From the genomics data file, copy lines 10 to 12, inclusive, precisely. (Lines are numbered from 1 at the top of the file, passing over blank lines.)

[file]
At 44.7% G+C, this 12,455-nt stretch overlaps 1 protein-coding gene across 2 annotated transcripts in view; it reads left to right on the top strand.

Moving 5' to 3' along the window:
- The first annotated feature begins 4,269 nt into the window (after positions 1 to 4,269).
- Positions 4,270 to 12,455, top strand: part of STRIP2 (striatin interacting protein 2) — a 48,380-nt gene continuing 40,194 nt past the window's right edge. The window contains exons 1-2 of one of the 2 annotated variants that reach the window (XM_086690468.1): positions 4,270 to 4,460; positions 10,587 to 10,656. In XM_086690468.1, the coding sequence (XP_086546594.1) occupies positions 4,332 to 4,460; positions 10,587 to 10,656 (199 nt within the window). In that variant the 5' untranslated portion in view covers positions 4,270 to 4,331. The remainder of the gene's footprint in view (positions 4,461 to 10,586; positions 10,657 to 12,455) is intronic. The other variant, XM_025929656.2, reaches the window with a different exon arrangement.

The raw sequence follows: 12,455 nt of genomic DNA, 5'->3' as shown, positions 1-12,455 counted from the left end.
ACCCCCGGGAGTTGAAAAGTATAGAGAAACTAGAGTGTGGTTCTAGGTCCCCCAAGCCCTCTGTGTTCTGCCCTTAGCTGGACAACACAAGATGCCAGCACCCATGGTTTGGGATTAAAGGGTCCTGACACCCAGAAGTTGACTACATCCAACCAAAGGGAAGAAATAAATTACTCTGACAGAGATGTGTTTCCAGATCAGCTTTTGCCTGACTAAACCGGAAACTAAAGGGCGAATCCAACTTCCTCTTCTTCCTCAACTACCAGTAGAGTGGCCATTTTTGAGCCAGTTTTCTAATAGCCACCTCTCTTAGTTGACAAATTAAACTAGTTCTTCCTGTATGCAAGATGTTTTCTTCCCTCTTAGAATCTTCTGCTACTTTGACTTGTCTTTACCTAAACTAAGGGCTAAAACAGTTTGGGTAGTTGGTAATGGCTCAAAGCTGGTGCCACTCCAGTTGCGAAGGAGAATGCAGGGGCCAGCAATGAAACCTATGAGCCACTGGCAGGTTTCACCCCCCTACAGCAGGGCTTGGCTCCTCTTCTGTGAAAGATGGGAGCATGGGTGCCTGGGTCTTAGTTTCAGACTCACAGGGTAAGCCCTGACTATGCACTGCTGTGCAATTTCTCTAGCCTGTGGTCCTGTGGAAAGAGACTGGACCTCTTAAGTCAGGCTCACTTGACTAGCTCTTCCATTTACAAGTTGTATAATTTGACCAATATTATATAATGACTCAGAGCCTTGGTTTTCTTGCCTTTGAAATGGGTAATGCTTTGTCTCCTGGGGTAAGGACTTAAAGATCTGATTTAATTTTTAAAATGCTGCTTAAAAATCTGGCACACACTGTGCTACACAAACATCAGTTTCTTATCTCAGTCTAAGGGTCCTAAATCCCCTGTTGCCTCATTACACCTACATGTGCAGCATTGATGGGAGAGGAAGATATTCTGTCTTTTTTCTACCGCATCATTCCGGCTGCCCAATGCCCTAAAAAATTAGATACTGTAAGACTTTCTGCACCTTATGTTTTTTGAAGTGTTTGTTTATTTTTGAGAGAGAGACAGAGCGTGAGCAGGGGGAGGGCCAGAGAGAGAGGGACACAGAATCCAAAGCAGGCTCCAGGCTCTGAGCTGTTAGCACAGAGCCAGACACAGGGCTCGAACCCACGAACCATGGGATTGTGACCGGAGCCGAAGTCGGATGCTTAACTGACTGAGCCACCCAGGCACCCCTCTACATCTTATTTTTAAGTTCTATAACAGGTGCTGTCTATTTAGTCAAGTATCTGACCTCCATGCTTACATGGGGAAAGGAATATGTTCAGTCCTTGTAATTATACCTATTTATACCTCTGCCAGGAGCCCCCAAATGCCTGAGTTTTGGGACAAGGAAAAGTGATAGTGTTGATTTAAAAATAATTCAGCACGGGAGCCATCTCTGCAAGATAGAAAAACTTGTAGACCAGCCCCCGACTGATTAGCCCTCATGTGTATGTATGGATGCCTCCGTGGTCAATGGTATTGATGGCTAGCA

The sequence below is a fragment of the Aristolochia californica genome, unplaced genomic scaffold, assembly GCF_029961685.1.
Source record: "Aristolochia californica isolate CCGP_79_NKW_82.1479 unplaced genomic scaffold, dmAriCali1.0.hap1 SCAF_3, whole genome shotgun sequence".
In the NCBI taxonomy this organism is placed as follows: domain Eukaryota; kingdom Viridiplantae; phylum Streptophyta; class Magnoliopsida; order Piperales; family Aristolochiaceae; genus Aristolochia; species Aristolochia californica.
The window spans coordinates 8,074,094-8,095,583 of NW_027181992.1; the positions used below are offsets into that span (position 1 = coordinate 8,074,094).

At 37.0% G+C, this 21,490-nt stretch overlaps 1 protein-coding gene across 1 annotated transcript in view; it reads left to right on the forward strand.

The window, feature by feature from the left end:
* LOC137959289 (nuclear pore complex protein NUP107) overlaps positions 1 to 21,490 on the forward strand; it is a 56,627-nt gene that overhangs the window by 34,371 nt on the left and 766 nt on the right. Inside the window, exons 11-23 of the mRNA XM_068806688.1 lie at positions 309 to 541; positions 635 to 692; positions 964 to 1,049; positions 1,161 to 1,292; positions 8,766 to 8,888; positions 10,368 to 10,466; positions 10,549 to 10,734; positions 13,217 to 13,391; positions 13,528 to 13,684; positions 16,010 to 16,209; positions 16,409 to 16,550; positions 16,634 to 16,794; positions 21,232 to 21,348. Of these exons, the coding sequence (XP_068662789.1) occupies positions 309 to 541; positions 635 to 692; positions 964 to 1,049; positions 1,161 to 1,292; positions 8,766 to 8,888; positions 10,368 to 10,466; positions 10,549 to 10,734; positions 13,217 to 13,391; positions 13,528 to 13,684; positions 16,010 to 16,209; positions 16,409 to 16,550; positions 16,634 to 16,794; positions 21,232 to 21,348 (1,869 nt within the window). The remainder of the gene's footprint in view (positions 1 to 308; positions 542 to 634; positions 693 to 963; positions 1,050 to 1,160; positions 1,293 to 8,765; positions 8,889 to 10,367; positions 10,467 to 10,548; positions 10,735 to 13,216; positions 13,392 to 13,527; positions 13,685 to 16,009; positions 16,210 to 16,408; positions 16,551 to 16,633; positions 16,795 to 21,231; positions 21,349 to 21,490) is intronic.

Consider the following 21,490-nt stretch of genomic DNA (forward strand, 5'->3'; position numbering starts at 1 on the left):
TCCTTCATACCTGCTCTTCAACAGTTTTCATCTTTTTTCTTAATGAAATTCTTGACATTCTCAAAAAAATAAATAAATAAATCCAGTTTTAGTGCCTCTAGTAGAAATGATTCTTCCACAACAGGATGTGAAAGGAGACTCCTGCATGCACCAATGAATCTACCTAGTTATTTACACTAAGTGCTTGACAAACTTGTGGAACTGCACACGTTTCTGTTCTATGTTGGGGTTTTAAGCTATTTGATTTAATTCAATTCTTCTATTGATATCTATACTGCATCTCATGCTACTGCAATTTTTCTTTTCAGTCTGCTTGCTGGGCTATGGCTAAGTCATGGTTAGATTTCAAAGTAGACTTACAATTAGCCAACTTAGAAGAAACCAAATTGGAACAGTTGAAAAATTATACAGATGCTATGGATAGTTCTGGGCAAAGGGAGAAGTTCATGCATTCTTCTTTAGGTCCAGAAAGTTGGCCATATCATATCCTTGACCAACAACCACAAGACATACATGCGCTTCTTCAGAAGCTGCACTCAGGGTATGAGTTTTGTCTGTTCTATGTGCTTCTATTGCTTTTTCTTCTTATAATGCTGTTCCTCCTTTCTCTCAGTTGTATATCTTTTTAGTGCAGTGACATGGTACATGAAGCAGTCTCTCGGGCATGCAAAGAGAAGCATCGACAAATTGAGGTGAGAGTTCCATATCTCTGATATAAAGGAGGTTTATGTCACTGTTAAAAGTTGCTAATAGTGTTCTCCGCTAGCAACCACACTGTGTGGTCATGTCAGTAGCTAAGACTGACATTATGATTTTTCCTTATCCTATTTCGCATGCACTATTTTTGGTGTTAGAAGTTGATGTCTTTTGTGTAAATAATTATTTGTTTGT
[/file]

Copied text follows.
The window spans coordinates 8,074,094-8,095,583 of NW_027181992.1; the positions used below are offsets into that span (position 1 = coordinate 8,074,094).

At 37.0% G+C, this 21,490-nt stretch overlaps 1 protein-coding gene across 1 annotated transcript in view; it reads left to right on the forward strand.

The window, feature by feature from the left end: